Originally launched by star tenor Jonas Kaufmann, Keith Warner’s 2017 production returns, this time with 65-year-old American Gregory Kunde in the title role. He gives a remarkable performance, his honed, powerful and wide-ranging instrument well up to the notorious demands of what is usually reckoned the most challenging tenor role in the entire Italian repertoire.
Dramatically he is imposing, too, though taken as a whole Warner’s staging rarely grips as it needs to. Many will also be disappointed that no singer of colour has yet appeared in this iconic role at this address.
Kunde’s co-protagonists are of an equally high standard. Once again Ermonela Jaho gives her emotional all as Desdemona, even if at times she is taken right to her vocal limits by the part.
With his dark-grained, vocally centred Iago – a fine character study delivered with vigour and point – Carlos Alvarez offers what is arguably the most complete of the three central performances. Around them, the secondary roles are expertly realised, with Freddie De Tommaso’s forthright Cassio and Catherine Carby’s concerned Emilia both memorable.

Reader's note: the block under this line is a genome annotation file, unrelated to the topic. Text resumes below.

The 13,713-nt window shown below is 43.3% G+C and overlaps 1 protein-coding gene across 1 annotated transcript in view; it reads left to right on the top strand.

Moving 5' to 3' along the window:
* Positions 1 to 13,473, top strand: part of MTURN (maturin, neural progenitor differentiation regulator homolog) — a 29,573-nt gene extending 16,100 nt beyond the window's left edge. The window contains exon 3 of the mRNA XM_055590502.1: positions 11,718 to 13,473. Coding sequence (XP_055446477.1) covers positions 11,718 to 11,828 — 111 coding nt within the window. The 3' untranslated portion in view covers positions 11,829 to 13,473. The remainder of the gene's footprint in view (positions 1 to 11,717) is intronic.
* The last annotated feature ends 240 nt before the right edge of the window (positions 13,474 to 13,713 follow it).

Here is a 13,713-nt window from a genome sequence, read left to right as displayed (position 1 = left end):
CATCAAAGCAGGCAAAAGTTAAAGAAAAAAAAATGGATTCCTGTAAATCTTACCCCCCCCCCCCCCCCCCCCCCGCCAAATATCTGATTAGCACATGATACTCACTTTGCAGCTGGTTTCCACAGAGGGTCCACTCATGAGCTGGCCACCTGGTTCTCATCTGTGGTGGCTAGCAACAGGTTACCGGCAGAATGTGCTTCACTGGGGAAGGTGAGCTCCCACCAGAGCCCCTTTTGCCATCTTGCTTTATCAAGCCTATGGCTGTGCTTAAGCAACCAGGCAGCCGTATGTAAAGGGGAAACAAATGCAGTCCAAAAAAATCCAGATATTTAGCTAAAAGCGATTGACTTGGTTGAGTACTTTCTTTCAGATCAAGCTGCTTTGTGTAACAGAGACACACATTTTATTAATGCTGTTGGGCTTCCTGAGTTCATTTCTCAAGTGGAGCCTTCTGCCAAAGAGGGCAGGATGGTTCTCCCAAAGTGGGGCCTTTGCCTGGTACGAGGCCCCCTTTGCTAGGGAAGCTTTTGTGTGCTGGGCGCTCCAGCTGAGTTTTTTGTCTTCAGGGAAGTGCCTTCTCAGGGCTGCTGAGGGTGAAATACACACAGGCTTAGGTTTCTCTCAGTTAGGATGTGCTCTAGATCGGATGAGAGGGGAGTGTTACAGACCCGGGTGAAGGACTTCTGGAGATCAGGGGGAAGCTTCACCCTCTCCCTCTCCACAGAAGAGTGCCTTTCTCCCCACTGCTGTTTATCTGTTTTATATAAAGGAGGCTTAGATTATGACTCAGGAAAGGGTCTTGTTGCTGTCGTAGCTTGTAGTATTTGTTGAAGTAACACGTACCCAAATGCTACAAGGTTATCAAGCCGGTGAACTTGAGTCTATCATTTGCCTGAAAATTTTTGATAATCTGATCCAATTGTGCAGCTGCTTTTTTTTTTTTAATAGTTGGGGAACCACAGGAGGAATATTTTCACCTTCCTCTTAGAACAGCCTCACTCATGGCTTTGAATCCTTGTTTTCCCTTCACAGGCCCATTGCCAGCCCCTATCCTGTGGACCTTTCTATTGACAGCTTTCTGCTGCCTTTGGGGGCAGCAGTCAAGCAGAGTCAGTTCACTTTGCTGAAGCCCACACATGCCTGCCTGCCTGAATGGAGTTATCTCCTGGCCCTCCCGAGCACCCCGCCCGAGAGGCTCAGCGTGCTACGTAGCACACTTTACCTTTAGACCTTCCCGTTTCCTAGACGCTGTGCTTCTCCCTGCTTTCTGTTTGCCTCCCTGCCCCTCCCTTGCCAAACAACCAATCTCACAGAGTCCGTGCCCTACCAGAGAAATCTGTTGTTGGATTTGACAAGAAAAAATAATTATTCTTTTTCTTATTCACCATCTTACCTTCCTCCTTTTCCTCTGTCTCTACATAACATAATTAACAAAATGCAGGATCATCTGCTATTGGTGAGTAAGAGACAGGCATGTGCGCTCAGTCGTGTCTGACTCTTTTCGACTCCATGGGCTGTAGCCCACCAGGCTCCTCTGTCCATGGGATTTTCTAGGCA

The evening’s weakness lies in a production that seems to have little to say about the piece itself. With semi-abstract, quasi-modernist sets ill-matched to period costumes, the visuals are lacklustre: not enough of the drama strikes home with the power so vividly realised in Verdi’s nakedly dramatic score.
Royal Opera music director Antonio Pappano conducts and is in his element, drawing strong work from the chorus and orchestra, and maintaining dynamism alternating with grandeur and intimacy throughout a musically impressive evening.